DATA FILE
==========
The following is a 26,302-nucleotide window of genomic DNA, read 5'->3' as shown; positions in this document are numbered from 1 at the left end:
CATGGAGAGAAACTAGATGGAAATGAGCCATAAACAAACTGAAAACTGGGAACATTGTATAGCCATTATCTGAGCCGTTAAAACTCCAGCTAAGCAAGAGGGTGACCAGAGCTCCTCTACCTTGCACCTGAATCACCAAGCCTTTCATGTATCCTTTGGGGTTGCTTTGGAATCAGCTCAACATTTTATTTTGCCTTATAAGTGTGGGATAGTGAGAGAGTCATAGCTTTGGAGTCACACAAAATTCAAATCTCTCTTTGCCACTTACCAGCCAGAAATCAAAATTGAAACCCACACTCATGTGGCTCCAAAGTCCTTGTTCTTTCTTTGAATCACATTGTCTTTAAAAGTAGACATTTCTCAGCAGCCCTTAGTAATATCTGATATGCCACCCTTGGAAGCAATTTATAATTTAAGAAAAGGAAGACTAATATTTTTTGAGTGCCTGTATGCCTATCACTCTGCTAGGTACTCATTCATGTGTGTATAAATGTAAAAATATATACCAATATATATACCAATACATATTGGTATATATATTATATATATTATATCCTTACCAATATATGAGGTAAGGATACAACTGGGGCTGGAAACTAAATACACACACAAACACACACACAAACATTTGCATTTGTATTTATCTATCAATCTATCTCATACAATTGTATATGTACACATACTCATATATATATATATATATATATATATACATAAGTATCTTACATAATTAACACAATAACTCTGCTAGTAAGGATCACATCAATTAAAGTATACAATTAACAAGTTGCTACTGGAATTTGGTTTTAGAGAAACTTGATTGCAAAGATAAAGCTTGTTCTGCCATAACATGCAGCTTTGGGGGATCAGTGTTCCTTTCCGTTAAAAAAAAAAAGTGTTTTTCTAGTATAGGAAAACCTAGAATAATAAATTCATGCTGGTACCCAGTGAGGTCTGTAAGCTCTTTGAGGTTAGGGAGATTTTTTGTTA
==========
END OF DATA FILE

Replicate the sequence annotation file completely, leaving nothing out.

The following is a 26,302-nucleotide window of genomic DNA, read 5'->3' as shown; positions in this document are numbered from 1 at the left end:
CATGGAGAGAAACTAGATGGAAATGAGCCATAAACAAACTGAAAACTGGGAACATTGTATAGCCATTATCTGAGCCGTTAAAACTCCAGCTAAGCAAGAGGGTGACCAGAGCTCCTCTACCTTGCACCTGAATCACCAAGCCTTTCATGTATCCTTTGGGGTTGCTTTGGAATCAGCTCAACATTTTATTTTGCCTTATAAGTGTGGGATAGTGAGAGAGTCATAGCTTTGGAGTCACACAAAATTCAAATCTCTCTTTGCCACTTACCAGCCAGAAATCAAAATTGAAACCCACACTCATGTGGCTCCAAAGTCCTTGTTCTTTCTTTGAATCACATTGTCTTTAAAAGTAGACATTTCTCAGCAGCCCTTAGTAATATCTGATATGCCACCCTTGGAAGCAATTTATAATTTAAGAAAAGGAAGACTAATATTTTTTGAGTGCCTGTATGCCTATCACTCTGCTAGGTACTCATTCATGTGTGTATAAATGTAAAAATATATACCAATATATATACCAATACATATTGGTATATATATTATATATATTATATCCTTACCAATATATGAGGTAAGGATACAACTGGGGCTGGAAACTAAATACACACACAAACACACACACAAACATTTGCATTTGTATTTATCTATCAATCTATCTCATACAATTGTATATGTACACATACTCATATATATATATATATATATATATATACATAAGTATCTTACATAATTAACACAATAACTCTGCTAGTAAGGATCACATCAATTAAAGTATACAATTAACAAGTTGCTACTGGAATTTGGTTTTAGAGAAACTTGATTGCAAAGATAAAGCTTGTTCTGCCATAACATGCAGCTTTGGGGGATCAGTGTTCCTTTCCGTTAAAAAAAAAAAGTGTTTTTCTAGTATAGGAAAACCTAGAATAATAAATTCATGCTGGTACCCAGTGAGGTCTGTAAGCTCTTTGAGGTTAGGGAGATTTTTTGTTA